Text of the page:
In Facebook Inc. v. Superior Court (Hunter), the Supreme Court today holds that federal law — the Stored Communications Act — does not bar Facebook and other social media service providers from complying with criminal defendants’ demand for “communications configured by a social media user to be public.” But “restricted communications,” even those “sent to numerous recipients,” are another story, concludes the court’s unanimous opinion by Chief Justice Tani Cantil-Sakauye.
All parties to the case had believed the legislation precluded all disclosure and the defendants argued that the assumed prohibition violated their federal constitutional rights under the Fifth and Sixth Amendment, an argument the superior court accepted. Today’s more narrow statutory construction follows the court’s request for supplemental briefing on the issue and the parties’ agreement in those briefs about the lack of protection for public communications. The court also rejected the social media providers’ claim that the criminal defendants had forfeited reliance on the narrower interpretation by not raising it below. The court said, “When this court discovers a possible statutory interpretation question that may obviate the need to address a constitutional claim and solicits supplemental briefing on that issue, the statutory interpretation question is properly before us for resolution.”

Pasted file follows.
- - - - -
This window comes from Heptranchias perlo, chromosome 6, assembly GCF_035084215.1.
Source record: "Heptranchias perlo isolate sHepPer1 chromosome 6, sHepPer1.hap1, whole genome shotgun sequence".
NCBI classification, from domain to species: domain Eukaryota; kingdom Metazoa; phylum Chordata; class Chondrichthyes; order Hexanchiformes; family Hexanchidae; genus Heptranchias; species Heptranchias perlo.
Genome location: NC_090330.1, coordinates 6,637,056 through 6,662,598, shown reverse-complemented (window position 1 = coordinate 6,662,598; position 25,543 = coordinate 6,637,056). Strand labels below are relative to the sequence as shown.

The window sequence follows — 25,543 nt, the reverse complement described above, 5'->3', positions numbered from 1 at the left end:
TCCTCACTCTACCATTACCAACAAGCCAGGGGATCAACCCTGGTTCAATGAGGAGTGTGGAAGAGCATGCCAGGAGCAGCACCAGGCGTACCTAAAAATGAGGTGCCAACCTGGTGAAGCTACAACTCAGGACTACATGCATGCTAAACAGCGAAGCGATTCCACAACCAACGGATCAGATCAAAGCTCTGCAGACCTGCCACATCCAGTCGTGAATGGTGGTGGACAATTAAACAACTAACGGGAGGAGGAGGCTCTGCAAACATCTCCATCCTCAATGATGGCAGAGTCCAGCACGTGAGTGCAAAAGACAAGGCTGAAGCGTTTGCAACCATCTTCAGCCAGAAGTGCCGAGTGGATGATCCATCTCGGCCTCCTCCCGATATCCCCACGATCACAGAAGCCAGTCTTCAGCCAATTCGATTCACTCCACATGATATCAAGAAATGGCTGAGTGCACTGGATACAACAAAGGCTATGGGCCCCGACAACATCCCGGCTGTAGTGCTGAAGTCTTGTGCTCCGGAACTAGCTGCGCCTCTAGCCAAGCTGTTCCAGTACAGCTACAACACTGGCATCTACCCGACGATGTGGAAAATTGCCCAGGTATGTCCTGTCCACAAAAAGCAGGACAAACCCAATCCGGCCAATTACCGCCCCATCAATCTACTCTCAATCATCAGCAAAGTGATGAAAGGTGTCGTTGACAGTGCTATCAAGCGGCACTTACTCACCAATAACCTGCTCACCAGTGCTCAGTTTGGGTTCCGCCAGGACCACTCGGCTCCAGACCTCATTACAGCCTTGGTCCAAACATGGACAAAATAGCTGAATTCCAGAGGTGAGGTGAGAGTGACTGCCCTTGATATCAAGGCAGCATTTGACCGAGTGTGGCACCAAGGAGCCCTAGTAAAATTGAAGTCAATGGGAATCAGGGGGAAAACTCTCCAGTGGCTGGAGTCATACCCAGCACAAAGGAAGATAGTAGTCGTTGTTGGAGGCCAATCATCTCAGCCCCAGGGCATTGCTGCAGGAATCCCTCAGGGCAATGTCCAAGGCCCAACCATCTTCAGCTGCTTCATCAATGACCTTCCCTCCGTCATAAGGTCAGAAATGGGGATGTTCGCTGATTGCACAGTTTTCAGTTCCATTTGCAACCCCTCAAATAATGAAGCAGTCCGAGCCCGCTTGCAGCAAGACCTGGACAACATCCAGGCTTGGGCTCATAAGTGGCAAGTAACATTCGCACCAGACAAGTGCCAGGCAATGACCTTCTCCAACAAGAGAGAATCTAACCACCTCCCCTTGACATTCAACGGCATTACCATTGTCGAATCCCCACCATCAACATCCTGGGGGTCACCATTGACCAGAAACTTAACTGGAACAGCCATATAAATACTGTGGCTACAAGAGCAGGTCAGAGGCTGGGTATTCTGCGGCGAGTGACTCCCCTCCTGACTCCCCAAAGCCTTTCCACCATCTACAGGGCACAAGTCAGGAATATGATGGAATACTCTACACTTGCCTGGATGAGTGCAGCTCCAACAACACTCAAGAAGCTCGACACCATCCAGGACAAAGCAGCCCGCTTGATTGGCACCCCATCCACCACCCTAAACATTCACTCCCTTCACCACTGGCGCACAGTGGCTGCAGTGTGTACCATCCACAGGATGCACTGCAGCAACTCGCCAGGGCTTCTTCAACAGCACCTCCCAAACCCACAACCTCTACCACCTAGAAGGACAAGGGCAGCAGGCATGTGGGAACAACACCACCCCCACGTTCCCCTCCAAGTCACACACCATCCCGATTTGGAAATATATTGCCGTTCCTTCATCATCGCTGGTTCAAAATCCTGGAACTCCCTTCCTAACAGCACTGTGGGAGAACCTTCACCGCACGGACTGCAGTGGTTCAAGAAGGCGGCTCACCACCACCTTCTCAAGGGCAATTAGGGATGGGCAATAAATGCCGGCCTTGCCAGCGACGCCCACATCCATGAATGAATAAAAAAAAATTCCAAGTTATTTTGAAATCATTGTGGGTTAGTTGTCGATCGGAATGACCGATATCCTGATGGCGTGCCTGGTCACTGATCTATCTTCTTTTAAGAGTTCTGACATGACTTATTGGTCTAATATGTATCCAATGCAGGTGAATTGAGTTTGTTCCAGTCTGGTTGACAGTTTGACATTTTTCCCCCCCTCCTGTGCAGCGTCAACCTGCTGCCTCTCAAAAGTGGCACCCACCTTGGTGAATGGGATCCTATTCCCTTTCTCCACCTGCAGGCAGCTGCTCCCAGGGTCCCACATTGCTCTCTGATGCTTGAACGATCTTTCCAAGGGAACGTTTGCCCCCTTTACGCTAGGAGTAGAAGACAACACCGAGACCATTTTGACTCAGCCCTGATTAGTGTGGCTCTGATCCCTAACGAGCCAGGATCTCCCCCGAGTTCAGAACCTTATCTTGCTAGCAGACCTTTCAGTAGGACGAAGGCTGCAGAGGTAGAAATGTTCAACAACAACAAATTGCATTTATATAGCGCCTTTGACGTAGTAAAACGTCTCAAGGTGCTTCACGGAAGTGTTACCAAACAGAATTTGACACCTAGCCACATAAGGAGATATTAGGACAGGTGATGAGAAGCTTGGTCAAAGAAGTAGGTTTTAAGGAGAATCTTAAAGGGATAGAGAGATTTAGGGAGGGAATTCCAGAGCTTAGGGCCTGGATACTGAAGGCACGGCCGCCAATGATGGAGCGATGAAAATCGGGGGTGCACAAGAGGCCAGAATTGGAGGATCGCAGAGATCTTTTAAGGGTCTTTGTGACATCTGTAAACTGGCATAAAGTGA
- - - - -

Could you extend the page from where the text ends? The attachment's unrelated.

Because the lower courts, like the parties, had proceeded based on a faulty statutory interpretation, the Supreme Court vacates the judgment of the First District, Division Five, Court of Appeal and it orders the case remanded to the superior court. Doing so allows the Supreme Court to avoid addressing what it calls the “novel constitutional theory” under which the superior court had required disclosure.
It’s possible the court will reach the constitutional questions in another, similar Facebook case — Facebook v. Superior Court (Touchstone). In that case, the court yesterday granted the San Diego District Attorney’s application to intervene and it deferred further briefing pending the finality of today’s decision.